Book: Mass Flourishing


In this book, Nobel Prize-winning economist Edmund Phelps draws on a lifetime of thinking to make a sweeping new argument about what makes nations prosper--and why the sources of that prosperity are under threat today.

  • Author : Edmund S. Phelps
  • Publisher : Princeton University Press
  • Release : 22 March 2015
  • Category: Business & Economics
  • Pages : 392
  • ISBN 13 : 9780691165790

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Book Mass Flourishing

Mass Flourishing Book Summary :

In this book, Nobel Prize-winning economist Edmund Phelps draws on a lifetime of thinking to make a sweeping new argument about what makes nations prosper--and why the sources of that prosperity are under threat today. Why did prosperity explode in some nations between the 1820s and 1960s, creating not just unprecedented material wealth but "flourishing"--meaningful work, self-expression, and personal growth for more people than ever before? Phelps makes the case that the wellspring of this flourishing was modern values such as the desire to create, explore, and meet challenges. These values fueled the grassroots dynamism that was necessary for widespread, indigenous innovation. Most innovation wasn't driven by a few isolated visionaries like Henry Ford and Steve Jobs; rather, it was driven by millions of people empowered to think of, develop, and market innumerable new products and processes, and improvements to existing ones. Mass flourishing--a combination of material well-being and the "good life" in a broader sense--was created by this mass innovation. Yet indigenous innovation and flourishing weakened decades ago. In America, evidence indicates that innovation and job satisfaction have decreased since the late 1960s, while postwar Europe has never recaptured its former dynamism. The reason, Phelps argues, is that the modern values underlying the modern economy are under threat by a resurgence of traditional, corporatist values that put the community and state over the individual. The ultimate fate of modern values is now the most pressing question for the West: will Western nations recommit themselves to modernity, grassroots dynamism, indigenous innovation, and widespread personal fulfillment, or will we go on with a narrowed innovation that limits flourishing to a few? A book of immense practical and intellectual importance, Mass Flourishing is essential reading for anyone who cares about the sources of prosperity and the future of the West.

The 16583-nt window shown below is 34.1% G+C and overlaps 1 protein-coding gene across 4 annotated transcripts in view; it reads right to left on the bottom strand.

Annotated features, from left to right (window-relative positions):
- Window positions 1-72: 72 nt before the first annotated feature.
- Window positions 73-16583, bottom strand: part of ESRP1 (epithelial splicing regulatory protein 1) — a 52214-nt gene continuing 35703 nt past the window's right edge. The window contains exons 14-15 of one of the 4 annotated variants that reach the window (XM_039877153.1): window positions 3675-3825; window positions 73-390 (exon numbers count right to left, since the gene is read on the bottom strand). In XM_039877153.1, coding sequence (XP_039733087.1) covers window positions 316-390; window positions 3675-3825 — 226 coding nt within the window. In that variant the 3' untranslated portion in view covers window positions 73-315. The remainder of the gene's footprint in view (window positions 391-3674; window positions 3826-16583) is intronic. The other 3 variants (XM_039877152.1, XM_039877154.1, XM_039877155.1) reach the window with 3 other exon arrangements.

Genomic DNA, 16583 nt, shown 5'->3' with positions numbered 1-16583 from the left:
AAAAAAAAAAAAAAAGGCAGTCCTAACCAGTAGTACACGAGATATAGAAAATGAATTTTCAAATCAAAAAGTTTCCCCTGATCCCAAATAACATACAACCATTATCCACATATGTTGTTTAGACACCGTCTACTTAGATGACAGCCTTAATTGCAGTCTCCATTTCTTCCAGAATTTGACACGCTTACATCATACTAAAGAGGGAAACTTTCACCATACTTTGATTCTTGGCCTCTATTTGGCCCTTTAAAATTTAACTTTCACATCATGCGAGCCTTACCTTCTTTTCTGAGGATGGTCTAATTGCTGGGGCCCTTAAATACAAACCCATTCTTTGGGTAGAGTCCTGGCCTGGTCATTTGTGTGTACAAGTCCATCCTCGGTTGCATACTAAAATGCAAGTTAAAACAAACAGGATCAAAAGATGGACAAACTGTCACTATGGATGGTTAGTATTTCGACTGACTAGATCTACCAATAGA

Book: Democratizing Innovation


The goal of a democratized user-centered innovation system, says von Hippel, is well worth striving for. An electronic version of this book is available under a Creative Commons license.

  • Author : Eric Von Hippel
  • Publisher : MIT Press
  • Release : 17 February 2006
  • Category: Business & Economics
  • Pages : 216
  • ISBN 13 : 9780262250177

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Book Democratizing Innovation
Score: 4
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Democratizing Innovation Book Summary :